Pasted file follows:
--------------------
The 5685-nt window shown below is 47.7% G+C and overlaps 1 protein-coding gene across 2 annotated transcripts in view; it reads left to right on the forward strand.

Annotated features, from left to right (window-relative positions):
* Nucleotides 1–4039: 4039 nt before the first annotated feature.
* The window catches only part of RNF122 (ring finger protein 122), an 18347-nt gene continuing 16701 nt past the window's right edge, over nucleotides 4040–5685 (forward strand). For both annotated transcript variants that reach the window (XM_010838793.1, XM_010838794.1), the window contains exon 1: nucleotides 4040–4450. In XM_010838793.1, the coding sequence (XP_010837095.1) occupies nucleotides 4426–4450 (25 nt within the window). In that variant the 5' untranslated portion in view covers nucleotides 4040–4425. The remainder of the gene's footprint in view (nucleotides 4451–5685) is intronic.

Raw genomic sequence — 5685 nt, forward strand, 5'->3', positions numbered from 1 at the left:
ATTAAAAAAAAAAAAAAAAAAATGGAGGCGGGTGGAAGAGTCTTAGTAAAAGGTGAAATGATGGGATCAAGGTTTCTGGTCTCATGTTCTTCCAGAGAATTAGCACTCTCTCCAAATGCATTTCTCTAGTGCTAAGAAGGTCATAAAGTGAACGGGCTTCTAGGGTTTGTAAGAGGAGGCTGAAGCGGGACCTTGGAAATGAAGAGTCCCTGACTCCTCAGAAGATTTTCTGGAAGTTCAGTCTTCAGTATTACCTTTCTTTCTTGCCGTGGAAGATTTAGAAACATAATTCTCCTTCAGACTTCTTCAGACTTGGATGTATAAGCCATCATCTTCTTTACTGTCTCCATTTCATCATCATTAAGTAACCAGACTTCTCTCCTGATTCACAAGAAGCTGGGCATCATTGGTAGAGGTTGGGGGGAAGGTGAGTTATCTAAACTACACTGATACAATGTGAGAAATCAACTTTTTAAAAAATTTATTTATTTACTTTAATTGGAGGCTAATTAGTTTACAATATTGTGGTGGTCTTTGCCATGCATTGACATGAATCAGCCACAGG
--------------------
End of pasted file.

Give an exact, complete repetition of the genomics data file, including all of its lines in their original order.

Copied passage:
The 5685-nt window shown below is 47.7% G+C and overlaps 1 protein-coding gene across 2 annotated transcripts in view; it reads left to right on the forward strand.

Annotated features, from left to right (window-relative positions):
* Nucleotides 1–4039: 4039 nt before the first annotated feature.
* The window catches only part of RNF122 (ring finger protein 122), an 18347-nt gene continuing 16701 nt past the window's right edge, over nucleotides 4040–5685 (forward strand). For both annotated transcript variants that reach the window (XM_010838793.1, XM_010838794.1), the window contains exon 1: nucleotides 4040–4450. In XM_010838793.1, the coding sequence (XP_010837095.1) occupies nucleotides 4426–4450 (25 nt within the window). In that variant the 5' untranslated portion in view covers nucleotides 4040–4425. The remainder of the gene's footprint in view (nucleotides 4451–5685) is intronic.

Raw genomic sequence — 5685 nt, forward strand, 5'->3', positions numbered from 1 at the left:
ATTAAAAAAAAAAAAAAAAAAATGGAGGCGGGTGGAAGAGTCTTAGTAAAAGGTGAAATGATGGGATCAAGGTTTCTGGTCTCATGTTCTTCCAGAGAATTAGCACTCTCTCCAAATGCATTTCTCTAGTGCTAAGAAGGTCATAAAGTGAACGGGCTTCTAGGGTTTGTAAGAGGAGGCTGAAGCGGGACCTTGGAAATGAAGAGTCCCTGACTCCTCAGAAGATTTTCTGGAAGTTCAGTCTTCAGTATTACCTTTCTTTCTTGCCGTGGAAGATTTAGAAACATAATTCTCCTTCAGACTTCTTCAGACTTGGATGTATAAGCCATCATCTTCTTTACTGTCTCCATTTCATCATCATTAAGTAACCAGACTTCTCTCCTGATTCACAAGAAGCTGGGCATCATTGGTAGAGGTTGGGGGGAAGGTGAGTTATCTAAACTACACTGATACAATGTGAGAAATCAACTTTTTAAAAAATTTATTTATTTACTTTAATTGGAGGCTAATTAGTTTACAATATTGTGGTGGTCTTTGCCATGCATTGACATGAATCAGCCACAGG